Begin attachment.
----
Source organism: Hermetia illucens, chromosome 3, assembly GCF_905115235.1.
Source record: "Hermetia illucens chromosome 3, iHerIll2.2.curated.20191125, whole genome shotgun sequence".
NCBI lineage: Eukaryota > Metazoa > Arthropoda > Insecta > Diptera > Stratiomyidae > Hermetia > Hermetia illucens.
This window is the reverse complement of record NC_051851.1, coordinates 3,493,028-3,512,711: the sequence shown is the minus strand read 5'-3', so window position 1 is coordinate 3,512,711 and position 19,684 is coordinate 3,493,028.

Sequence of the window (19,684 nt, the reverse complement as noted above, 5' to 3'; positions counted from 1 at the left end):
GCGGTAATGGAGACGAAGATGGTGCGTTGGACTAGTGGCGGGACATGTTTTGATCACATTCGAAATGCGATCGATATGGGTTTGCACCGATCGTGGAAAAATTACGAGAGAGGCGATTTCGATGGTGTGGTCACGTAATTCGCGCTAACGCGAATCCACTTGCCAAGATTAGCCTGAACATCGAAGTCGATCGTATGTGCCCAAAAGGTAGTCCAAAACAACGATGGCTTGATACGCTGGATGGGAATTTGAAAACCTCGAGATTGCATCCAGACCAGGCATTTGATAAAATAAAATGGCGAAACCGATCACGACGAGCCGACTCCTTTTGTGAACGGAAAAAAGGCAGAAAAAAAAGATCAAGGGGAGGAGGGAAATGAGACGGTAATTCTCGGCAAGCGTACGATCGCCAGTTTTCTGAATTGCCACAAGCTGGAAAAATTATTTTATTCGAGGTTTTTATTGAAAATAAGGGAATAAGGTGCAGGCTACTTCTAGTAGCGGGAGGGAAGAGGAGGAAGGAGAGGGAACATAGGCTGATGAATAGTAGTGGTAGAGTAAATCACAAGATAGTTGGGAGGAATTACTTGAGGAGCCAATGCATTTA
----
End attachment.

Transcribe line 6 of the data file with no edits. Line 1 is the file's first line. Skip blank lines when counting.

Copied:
GCGGTAATGGAGACGAAGATGGTGCGTTGGACTAGTGGCGGGACATGTTTTGATCACATTCGAAATGCGATCGATATGGGTTTGCACCGATCGTGGAAAAATTACGAGAGAGGCGATTTCGATGGTGTGGTCACGTAATTCGCGCTAACGCGAATCCACTTGCCAAGATTAGCCTGAACATCGAAGTCGATCGTATGTGCCCAAAAGGTAGTCCAAAACAACGATGGCTTGATACGCTGGATGGGAATTTGAAAACCTCGAGATTGCATCCAGACCAGGCATTTGATAAAATAAAATGGCGAAACCGATCACGACGAGCCGACTCCTTTTGTGAACGGAAAAAAGGCAGAAAAAAAAGATCAAGGGGAGGAGGGAAATGAGACGGTAATTCTCGGCAAGCGTACGATCGCCAGTTTTCTGAATTGCCACAAGCTGGAAAAATTATTTTATTCGAGGTTTTTATTGAAAATAAGGGAATAAGGTGCAGGCTACTTCTAGTAGCGGGAGGGAAGAGGAGGAAGGAGAGGGAACATAGGCTGATGAATAGTAGTGGTAGAGTAAATCACAAGATAGTTGGGAGGAATTACTTGAGGAGCCAATGCATTTA